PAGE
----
Knowledge and practices in the use of antibiotics among a group of Nigerian university students

Oluwatoyin Abimbola Igbeneghu

Abstract


The study examined the knowledge and practice of antibiotic use among students in a university in south western Nigeria. A questionnaire was administered to each of 500 students drawn from all the Departments in the university excluding those from the faculty of Pharmacy, Health Sciences and Department of Microbiology.
A response rate of 99.2% was obtained from the respondents. The most commonly used antibiotics were tetracycline and amoxicillin. The aim of antibiotic use for common cold was observed in 32.3% of the respondents while 17.7% used antibiotics for sore throat. Majority of the participants (72.4%) used the same antibiotics as previously prescribed by their doctors to treat their perceived infections while 51.2% kept left over antibiotics with the intention of future use. More than half (55%) of the students stopped taking their antibiotics when they felt better or when the symptoms of their infections appeared to have stopped. The students’ rating of their sources of antibiotics and prescription for antibiotics indicated that most of the students do not know the appropriate sources from where to purchase their antibiotics nor do they know the appropriate persons from whom to obtain a prescription for antibiotics.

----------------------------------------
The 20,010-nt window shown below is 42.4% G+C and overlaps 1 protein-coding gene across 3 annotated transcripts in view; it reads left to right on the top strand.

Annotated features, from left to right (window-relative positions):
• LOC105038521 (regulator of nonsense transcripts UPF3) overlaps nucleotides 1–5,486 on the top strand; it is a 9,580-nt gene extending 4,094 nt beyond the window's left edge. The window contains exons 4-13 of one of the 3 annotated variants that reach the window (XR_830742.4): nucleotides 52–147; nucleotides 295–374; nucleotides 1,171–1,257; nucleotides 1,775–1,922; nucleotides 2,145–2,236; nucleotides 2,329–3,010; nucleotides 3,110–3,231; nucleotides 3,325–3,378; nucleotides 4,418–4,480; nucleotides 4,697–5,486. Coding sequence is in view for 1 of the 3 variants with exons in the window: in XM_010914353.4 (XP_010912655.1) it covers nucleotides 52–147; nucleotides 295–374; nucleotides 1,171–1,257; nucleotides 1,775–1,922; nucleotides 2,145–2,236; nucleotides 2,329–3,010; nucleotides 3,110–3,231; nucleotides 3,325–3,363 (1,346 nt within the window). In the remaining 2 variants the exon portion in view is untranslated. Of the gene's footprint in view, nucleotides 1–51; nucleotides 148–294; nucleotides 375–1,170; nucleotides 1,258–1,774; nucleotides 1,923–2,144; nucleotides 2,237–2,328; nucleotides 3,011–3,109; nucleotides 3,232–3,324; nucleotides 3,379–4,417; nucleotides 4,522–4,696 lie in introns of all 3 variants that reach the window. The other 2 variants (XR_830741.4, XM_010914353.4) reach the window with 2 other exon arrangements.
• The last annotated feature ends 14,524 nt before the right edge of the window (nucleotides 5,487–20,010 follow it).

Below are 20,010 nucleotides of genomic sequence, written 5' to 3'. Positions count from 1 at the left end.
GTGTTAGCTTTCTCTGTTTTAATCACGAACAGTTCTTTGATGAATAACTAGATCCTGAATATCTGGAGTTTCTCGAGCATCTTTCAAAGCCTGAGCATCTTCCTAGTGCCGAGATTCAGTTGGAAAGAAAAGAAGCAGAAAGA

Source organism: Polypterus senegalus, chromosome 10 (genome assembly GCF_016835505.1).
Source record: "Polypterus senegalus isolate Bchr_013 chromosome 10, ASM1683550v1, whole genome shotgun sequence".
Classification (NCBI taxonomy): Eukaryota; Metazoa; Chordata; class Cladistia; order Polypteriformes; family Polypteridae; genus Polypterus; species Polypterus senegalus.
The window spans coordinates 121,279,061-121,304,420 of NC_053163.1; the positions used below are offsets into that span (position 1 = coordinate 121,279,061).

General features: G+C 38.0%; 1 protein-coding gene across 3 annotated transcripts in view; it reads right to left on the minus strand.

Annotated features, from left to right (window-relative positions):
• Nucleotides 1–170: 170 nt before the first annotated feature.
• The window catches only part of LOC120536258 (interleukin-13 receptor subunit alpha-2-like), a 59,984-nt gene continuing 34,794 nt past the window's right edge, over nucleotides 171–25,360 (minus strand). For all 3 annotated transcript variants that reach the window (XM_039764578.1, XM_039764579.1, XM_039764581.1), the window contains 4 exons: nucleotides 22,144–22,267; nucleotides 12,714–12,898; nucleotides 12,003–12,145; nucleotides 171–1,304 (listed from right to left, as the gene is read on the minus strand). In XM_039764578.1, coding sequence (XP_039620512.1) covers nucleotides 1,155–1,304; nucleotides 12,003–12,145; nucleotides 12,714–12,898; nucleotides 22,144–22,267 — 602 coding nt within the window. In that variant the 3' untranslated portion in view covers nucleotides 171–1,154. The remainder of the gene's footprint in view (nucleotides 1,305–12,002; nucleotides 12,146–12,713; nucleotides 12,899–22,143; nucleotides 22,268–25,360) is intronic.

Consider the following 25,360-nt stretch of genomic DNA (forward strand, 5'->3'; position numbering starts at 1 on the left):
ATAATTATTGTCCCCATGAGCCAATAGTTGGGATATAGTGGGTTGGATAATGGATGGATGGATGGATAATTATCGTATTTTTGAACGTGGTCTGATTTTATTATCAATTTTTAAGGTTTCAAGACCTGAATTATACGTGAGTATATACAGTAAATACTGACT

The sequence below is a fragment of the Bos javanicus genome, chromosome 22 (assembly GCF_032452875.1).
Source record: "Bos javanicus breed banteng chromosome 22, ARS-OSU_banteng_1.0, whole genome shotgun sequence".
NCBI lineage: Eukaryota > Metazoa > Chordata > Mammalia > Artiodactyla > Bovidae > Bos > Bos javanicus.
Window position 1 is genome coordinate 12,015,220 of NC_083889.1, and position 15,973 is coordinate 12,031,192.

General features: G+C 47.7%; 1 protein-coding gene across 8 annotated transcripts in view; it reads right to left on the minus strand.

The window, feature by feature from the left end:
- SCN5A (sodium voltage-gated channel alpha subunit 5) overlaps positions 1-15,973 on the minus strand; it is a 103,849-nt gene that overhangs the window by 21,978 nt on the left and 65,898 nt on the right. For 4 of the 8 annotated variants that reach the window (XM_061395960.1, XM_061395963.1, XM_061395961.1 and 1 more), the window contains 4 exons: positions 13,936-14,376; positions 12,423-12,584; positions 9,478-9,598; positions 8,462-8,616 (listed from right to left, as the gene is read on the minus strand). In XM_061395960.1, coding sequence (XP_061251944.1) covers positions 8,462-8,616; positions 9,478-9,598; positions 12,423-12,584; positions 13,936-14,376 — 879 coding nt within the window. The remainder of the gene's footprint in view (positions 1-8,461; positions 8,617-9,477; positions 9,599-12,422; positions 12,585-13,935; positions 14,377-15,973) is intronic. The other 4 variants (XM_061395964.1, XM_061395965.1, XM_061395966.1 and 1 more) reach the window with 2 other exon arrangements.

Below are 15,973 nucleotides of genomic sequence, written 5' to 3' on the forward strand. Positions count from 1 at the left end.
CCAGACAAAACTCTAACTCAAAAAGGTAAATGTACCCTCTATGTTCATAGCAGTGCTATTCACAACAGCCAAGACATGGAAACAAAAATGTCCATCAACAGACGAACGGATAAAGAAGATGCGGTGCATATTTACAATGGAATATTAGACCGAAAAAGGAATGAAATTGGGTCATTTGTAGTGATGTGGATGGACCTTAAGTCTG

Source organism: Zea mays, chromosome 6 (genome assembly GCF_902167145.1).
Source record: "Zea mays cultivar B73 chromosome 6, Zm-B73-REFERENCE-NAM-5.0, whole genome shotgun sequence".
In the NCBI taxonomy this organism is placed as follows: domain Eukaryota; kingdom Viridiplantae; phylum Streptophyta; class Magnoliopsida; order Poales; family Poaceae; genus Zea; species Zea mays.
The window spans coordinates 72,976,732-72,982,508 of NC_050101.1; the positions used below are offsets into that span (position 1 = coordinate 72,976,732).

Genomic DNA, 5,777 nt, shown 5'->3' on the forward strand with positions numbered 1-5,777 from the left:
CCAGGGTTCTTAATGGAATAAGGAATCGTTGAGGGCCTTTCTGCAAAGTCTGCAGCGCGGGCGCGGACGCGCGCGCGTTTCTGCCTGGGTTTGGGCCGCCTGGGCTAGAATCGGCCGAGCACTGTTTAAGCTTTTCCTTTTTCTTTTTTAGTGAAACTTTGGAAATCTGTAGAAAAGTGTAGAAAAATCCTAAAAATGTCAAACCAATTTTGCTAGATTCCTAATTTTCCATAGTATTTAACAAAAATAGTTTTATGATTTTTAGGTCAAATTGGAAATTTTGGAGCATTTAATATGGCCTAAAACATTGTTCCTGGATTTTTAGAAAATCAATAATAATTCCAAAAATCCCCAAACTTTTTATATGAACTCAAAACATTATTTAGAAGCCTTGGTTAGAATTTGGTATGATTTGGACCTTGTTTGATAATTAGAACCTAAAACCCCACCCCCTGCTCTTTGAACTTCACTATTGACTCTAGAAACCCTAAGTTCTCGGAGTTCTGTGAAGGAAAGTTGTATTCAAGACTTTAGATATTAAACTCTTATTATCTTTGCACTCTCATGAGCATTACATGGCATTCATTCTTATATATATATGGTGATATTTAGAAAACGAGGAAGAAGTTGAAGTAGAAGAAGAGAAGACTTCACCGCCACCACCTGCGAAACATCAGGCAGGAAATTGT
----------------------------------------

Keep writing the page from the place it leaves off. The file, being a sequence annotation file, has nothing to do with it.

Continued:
The study showed a high rate of consumption of antibiotics among university undergraduates who mostly obtain their antibiotics without a physician’s prescription from unofficial sources and do not complete their course of antibiotic therapy. The education of these students on the appropriate use of antibiotics will go a long way in improving the students’ attitude towards antibiotics.

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DOI: http://dx.doi.org/10.3396/ijic.v9i1.10539